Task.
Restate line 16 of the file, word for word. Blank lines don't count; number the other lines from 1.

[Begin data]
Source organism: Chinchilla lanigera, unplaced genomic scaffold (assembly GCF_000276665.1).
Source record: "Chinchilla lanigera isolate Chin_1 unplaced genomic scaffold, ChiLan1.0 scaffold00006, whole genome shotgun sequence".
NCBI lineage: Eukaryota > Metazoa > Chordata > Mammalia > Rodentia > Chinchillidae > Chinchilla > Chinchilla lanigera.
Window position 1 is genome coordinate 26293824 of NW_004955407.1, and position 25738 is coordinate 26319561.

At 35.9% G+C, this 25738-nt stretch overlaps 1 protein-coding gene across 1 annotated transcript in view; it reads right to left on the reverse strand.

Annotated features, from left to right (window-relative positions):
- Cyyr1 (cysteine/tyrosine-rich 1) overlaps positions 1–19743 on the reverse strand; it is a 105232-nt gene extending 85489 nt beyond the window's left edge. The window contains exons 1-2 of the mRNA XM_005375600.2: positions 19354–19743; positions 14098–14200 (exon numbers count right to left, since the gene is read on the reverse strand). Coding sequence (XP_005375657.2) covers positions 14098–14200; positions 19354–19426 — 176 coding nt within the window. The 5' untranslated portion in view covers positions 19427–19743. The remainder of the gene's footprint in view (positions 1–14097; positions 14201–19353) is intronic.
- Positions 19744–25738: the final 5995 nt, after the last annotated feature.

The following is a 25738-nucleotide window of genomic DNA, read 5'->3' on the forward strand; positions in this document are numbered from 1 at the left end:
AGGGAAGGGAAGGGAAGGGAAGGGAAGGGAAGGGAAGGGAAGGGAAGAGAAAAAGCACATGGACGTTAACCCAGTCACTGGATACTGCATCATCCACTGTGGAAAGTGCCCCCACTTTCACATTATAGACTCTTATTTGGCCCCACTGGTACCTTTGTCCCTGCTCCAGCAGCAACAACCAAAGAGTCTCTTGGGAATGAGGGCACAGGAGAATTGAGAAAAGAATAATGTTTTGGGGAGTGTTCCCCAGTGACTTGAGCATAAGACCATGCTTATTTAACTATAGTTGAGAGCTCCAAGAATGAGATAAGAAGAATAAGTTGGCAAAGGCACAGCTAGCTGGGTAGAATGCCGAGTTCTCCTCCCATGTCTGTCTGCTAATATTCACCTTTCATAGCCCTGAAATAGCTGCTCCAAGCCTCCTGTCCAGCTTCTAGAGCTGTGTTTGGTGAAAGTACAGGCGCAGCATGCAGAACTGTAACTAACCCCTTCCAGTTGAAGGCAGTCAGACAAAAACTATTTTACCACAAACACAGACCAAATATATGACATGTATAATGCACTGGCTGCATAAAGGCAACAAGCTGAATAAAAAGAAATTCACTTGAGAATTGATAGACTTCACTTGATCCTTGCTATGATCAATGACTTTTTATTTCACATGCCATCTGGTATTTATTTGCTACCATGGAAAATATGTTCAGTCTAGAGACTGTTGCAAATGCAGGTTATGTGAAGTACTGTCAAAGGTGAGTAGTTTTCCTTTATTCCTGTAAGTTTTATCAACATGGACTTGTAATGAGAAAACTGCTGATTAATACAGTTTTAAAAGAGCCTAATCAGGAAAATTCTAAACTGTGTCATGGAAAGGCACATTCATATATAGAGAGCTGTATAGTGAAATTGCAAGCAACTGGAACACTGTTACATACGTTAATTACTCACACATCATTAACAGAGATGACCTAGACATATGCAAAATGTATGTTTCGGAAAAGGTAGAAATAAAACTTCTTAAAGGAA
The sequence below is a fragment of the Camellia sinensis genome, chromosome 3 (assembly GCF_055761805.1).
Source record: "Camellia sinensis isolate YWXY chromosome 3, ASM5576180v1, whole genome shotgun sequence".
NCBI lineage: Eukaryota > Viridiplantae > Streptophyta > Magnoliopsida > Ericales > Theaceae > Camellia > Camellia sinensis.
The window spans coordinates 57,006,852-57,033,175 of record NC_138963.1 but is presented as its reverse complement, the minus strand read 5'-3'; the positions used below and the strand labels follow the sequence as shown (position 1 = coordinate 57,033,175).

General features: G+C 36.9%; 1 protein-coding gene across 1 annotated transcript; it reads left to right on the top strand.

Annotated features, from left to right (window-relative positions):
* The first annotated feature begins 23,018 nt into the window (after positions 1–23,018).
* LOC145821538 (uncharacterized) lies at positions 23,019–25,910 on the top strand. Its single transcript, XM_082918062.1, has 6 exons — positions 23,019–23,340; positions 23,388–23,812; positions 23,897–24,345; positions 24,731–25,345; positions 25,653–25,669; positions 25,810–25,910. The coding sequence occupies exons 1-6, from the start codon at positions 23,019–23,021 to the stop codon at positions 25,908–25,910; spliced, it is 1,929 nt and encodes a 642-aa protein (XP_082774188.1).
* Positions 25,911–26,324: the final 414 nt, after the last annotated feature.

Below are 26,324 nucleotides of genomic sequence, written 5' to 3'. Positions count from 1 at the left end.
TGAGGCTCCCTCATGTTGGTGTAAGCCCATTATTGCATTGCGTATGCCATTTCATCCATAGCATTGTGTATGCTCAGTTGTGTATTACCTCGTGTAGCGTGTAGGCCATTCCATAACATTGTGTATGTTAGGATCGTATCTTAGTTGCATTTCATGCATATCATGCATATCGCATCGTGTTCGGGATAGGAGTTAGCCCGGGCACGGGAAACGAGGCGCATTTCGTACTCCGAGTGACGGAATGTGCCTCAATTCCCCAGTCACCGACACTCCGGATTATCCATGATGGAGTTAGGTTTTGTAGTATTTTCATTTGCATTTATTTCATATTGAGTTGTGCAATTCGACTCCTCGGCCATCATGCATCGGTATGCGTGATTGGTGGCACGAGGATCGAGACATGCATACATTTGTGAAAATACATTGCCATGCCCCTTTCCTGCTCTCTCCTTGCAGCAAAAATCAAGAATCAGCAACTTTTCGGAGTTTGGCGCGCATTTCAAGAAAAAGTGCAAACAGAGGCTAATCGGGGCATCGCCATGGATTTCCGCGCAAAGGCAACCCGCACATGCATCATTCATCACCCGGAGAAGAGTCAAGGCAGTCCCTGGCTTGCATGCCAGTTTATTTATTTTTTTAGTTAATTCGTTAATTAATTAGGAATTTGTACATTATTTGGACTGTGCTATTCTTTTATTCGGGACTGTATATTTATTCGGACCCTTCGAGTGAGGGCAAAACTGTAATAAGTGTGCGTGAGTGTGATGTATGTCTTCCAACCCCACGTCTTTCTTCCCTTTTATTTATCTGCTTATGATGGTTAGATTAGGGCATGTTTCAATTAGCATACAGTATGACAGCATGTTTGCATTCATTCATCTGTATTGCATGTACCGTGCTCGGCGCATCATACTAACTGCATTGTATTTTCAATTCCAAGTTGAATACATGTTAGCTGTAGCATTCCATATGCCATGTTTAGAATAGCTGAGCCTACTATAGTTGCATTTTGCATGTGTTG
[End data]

Annotated features, from left to right (window-relative positions):